I use REGULAR oatmeal - sometimes I will make Steel Cut Oatmeal if I have the time. I will add ground flax seeds into it after it's cooked.
When I travel I take packets of instant oatmeal w/me, since it's better than not having it and what is available for bkfst at the meetings I am attending is not to healthy...and I can always get a cup of hot water and make it at the table.
I have made the Oatmeal recipe from Cholesterol Down, it was good, but I found it to be a lot of work.
According to my doctor and nutritionist and also a book I've read, regular instant oatmeal -- even the kinds that say Heart Smart or whatever -- do not help your cholesterol. They don't HURT it but they definitely don't help it. If you do eat instant, you have to add oat bran to help cholesterol. I posted a recipe from the book (Cholesterol Down by Janet Brill) here -- recipes.sparkpeople.com/recipe-detai l. asp?recipe=678323 . It's for Crockpot Oatmeal with organic steel-cut oats and flaxseed. You definitely need to add a little sweetener when you eat it, but it's pretty good and really healthy. Also, despite the amount of liquid, it's never been watery for me.
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Fitness Minutes: (12,016) Posts: 4,116 6/25/09 7:27 A
I have heard that Oat Bran is better in helping to lower Cholesterol. I will sometimes combine it w/the oatmeal (1/2 cup minus 1 tbs uncooked oatmeal replaced w/1 tbs of OatBran). After cooked also add 1 tbs of ground flax seeds.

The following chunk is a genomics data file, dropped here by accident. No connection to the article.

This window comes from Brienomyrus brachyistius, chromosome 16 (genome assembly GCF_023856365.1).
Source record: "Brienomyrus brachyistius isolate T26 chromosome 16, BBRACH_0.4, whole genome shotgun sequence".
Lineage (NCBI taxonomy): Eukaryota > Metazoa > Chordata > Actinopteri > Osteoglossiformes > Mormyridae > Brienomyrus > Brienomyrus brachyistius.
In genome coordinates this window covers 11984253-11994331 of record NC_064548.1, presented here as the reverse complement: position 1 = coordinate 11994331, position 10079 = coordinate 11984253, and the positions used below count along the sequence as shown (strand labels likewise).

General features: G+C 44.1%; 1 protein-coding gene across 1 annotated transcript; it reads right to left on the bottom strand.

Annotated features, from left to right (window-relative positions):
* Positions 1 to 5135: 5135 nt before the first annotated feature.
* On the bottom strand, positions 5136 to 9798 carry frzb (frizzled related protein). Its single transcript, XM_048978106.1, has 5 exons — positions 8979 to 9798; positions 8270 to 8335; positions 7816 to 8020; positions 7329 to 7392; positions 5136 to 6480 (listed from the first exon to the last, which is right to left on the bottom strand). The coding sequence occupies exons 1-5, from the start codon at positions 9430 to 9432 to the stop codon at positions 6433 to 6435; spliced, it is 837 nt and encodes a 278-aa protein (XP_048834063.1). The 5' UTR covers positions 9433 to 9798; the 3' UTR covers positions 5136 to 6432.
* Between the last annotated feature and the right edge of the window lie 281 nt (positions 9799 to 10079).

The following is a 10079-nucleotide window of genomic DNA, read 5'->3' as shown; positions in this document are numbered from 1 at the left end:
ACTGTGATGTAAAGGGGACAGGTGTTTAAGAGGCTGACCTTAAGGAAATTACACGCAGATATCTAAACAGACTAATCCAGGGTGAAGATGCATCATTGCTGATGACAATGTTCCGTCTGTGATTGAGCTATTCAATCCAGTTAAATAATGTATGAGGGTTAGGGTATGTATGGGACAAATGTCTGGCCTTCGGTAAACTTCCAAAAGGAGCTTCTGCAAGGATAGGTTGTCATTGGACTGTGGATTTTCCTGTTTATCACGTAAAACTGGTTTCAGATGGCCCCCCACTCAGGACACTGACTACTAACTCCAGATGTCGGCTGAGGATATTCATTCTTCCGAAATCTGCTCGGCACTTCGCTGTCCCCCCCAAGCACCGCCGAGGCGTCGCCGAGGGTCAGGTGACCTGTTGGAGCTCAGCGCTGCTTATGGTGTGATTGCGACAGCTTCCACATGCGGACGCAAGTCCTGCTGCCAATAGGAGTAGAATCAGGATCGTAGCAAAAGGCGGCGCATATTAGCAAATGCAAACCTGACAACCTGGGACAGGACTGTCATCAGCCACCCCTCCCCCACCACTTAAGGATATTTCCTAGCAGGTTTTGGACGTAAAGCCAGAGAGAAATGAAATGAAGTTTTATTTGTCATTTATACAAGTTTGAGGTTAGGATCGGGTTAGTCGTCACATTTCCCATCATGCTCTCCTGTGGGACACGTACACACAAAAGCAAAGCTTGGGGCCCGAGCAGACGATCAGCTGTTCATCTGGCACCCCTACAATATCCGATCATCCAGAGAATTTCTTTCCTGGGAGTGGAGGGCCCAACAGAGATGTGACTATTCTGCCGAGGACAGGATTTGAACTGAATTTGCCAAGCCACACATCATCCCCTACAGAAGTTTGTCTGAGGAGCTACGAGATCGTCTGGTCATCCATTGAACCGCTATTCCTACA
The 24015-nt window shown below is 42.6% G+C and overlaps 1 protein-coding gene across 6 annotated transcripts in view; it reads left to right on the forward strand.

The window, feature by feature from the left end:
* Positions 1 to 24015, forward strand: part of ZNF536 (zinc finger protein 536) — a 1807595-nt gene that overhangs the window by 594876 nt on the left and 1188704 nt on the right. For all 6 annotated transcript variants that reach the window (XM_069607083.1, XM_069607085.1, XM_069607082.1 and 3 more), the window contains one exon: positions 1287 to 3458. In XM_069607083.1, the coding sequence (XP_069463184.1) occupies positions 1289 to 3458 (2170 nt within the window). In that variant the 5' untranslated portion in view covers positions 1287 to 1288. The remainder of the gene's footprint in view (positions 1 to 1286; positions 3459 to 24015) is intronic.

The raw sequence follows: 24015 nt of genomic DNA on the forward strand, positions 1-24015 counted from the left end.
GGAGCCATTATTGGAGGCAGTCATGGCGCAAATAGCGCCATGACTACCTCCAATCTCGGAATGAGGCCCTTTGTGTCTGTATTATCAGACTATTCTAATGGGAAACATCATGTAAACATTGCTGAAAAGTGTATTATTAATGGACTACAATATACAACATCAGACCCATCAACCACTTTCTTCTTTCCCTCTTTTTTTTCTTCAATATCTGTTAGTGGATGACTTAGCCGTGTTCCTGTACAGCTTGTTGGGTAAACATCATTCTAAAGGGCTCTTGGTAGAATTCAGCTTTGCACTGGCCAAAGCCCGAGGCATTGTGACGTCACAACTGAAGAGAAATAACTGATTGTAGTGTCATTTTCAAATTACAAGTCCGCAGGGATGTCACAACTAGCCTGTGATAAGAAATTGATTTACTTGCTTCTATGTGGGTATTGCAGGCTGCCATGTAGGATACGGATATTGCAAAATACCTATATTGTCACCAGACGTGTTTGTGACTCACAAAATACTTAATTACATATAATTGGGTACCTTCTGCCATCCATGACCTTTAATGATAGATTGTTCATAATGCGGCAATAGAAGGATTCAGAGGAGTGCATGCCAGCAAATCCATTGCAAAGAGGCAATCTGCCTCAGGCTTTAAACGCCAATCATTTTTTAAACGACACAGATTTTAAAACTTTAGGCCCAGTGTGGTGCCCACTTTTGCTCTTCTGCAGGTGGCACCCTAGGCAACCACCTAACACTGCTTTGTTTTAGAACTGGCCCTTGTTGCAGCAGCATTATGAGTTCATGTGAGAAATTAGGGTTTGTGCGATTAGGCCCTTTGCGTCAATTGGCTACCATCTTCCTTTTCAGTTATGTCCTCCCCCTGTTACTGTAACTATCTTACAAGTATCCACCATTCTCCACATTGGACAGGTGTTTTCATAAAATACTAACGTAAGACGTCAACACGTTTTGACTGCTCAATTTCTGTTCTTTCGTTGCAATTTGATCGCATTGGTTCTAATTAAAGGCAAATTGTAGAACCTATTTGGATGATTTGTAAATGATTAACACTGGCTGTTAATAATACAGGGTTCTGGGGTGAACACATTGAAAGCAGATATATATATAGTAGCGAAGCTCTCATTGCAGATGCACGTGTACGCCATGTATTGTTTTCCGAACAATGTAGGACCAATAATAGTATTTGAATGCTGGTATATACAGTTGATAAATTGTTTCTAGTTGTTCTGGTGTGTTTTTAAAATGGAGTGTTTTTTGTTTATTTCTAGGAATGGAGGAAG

My mom always told us kids to eat our oatmeal, that it would stick to our ribs. I said, "Yuck! I don't anything to stick to my ribs!" Anyway, it's good for you. I am wondering, though, since maple syrup IS, basically, sugar, what is sugar-free maple syrup?
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Fitness Minutes: (12,016) Posts: 4,116 1/16/09 1:26 P
The Steel Cut are very good - just take a little longer to cook - in the micro maybe 3 minutes...depending on your micro. The regular takes me about 1-1/2-2 min. I like it still a little moist, then add whatever fruit I feel like that day, it's usually unsweetened applesauce w/sugar free maple syrup...
Here is something I received from Hungry Girl about Oatmeal...think someone was asking about it a few days ago.
Oats are a great power food. They're high in fiber (so they keep you feeling full for a long time) and packed with B vitamins. Plus, studies have linked oatmeal (when eaten regularly) to lowered LDL cholesterol levels, reduced risk of heart disease, and lowered risk for type 2 diabetes.
Confused by the different types of oatmeal? Everyone is. Here's a quick rundown:
Steel-Cut (Irish) - Coarse, chopped up oats. Take longer to cook, but yield chewier oatmeal.
Old-Fashioned (Rolled) - Oat flakes that have been steamed, rolled flat, and toasted. Minimally processed for maximum health benefits.
Quick-Cooking - Old-fashioned oats that have been rolled thinner and cut into smaller pieces, so they cook faster.
Instant - Thin, precooked oats with less natural flavor and t exture. Often contain added salt, sugar, and/or other flavorings.
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